Recently I have been helping with some interviews for a new Java Developer at IDRsolutions and found that sitting on the other side of the table has opened my eyes to what an interview is actually like.
In the past, when attending an interview, it felt like a hostile environment. Almost as if I would be picked apart, having every flaw examined, and I would have to fight to prove my worth. Now that I have actually been on the other side of the table I can see this is not the case. If anything, interviews should be seen as two sides trying to find a mutual agreement.
After all if you have impressed someone enough to get an interview they already know you have the skills to do the job. Now they want to know more about you, your capabilities when on the spot and how you handle yourself.
If you are invited to a interview there are some bits of advice I would give that could help the interview go in your favor.
1. Polish up any skills that are included in the job description as these are the skills you are most likely to be asked to demonstrate if you are to ask you to demonstrate anything. There is an obvious difference between someone struggling due to nerves and someone who has obviously not used the required skills recently and have forgotten what to do.
It is actually a really good sign if the interviewers ask you to show your skills and it shows they are doing their job. Would you want to work for an organisation which does not bother to check basic competence?
2. If you are going for a skilled job, put together a portfolio if possible and mention it on your covering letter as some jobs may request one. If they don’t request one, be forward and offer to bring it along to the interview.
This will allow you to show your standard of work under normal conditions. Just remember to go through it ahead of time and familiarise yourself with it again. You don’t want to forget what certain parts are half way through.
3. The interview is more like two sides reaching a mutual agreement. Don’t let the interview become a one sided question and answer session. Don’t be afraid to involve the interviewer in your answers and try to get some interaction between you. For instance when asked stereotypical questions like Why do you want to work for us? many people will reply with something generaly equating to, I believe I have the correct skills for the job and the discipline to remain focused and hard working.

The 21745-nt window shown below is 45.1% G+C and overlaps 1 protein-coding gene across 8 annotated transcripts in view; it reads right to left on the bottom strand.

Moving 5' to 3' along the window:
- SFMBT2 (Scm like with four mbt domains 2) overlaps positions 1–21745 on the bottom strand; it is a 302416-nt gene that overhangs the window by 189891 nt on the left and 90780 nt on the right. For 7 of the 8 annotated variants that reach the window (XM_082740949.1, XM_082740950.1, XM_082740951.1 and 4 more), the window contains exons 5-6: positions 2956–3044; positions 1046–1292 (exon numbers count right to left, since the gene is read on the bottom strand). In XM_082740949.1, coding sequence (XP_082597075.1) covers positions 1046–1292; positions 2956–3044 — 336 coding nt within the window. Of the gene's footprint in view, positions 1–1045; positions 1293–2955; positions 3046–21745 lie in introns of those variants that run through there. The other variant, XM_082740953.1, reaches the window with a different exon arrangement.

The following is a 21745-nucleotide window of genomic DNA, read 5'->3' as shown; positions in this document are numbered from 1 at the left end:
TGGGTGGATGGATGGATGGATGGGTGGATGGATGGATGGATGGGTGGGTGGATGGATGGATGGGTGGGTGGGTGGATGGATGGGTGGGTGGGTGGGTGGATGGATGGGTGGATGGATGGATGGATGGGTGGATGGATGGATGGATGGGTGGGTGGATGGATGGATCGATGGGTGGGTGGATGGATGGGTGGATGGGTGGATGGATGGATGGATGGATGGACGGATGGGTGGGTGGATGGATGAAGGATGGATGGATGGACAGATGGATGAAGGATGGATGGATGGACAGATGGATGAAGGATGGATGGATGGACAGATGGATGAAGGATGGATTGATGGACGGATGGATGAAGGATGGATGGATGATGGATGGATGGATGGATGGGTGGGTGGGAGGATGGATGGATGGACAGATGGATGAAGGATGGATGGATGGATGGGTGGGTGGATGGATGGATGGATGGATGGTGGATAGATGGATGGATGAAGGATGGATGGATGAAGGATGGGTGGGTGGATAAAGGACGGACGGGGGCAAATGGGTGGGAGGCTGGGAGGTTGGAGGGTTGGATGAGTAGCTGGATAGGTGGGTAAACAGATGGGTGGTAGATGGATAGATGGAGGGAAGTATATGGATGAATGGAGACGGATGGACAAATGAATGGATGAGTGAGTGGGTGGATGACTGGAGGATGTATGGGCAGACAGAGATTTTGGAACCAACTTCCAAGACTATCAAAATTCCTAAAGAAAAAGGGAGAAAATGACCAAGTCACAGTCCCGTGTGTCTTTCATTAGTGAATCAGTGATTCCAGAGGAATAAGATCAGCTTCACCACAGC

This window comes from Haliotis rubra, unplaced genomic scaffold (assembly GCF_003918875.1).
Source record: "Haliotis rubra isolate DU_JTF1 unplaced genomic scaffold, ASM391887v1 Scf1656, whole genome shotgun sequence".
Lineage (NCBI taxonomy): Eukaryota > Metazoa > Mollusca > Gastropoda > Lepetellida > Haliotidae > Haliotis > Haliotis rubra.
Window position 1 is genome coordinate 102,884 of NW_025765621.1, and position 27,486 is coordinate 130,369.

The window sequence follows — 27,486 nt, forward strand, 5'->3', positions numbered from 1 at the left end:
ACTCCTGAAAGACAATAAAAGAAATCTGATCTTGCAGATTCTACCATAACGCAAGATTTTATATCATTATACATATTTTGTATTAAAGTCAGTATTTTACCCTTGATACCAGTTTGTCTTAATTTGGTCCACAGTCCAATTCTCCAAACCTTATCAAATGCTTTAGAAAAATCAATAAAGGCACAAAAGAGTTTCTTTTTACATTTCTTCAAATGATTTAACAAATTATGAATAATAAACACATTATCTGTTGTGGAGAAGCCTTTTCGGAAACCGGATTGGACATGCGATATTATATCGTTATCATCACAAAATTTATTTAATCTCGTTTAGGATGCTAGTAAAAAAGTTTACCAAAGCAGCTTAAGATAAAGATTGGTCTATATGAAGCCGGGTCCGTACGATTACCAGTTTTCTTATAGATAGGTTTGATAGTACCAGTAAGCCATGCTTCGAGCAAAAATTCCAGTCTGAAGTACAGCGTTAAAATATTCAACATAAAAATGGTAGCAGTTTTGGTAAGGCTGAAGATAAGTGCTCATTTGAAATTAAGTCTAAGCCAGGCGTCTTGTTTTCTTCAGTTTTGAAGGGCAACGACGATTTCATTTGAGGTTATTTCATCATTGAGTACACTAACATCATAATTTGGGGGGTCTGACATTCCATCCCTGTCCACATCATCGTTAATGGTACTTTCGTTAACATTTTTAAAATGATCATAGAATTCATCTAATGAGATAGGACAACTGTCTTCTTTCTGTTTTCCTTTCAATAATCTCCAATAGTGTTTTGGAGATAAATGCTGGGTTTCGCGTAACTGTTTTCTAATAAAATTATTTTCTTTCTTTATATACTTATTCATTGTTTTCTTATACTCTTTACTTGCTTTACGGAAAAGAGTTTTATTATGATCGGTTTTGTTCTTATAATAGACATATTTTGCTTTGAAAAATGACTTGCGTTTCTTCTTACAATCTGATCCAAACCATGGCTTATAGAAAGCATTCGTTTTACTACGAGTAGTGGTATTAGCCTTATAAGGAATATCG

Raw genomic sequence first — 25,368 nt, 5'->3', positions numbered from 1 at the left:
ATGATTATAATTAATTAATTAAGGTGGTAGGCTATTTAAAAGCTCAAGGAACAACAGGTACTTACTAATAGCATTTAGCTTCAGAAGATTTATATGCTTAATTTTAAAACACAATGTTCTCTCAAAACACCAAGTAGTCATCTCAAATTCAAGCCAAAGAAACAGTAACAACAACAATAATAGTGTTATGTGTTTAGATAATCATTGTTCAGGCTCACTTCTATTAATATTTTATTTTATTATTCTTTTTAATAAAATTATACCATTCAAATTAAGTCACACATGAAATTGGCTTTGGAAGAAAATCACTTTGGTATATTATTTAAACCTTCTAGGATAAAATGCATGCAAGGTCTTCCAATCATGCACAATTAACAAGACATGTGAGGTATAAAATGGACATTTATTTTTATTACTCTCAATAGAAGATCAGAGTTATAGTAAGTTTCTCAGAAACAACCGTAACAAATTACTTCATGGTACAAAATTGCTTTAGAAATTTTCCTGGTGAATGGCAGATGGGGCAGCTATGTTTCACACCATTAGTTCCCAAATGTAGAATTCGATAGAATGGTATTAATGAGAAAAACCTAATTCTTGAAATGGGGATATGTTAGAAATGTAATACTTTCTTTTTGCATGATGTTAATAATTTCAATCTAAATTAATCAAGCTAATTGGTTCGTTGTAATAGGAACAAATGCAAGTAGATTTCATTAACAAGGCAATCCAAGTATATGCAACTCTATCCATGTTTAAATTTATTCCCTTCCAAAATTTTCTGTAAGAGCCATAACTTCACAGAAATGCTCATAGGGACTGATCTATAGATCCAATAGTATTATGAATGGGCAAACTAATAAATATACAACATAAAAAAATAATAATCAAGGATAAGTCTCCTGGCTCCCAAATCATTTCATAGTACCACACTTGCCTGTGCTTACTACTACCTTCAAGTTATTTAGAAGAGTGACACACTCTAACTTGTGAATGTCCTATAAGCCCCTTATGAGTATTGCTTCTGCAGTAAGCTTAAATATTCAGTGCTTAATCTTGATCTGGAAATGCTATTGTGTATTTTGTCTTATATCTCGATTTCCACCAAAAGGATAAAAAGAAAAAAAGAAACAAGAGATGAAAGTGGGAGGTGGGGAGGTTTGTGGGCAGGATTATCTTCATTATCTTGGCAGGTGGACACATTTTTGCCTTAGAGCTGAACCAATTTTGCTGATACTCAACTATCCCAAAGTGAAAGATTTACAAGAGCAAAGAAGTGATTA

If you are at the interview they know you have the skills. Why not try showing your knowledge of the company and your interest in what it is achieving / producing at the moment and your desire to get involved and how you could contribute. I know the two examples are similar but there is a huge difference between saying you can do this job and showing knowledge of the company, desire to be part of it and what you can do for them.
4. Be honest. If you are shown something or told something and asked your opinion, please be honest. If it is related to the company and you feel there is something wrong with it chances are your interviewer knows this as well so be truthful but be prepared to back up your argument. If you turn a blind eye and say it’s perfect when there are obvious flaws the interviewer may start wondering why you haven’t picked up on the flaw. Just remember to be diplomatic while being truthful and it gives you a chance to sell yourself such as – I feel that the website could be really improved with a help forum and I have the PHP skills to add this…
Also if you pretend you have skills and the interviewer probes further – you will be caught out. This looks much worse than just saying the truth! Very few interviewers honestly expect you to know everything – their job is to find the strengths and gaps, see what else you offer and see what kind of person you are.
These are my personal opinions on interviews and what can help turn an average interview into a great one. What advice would you give?
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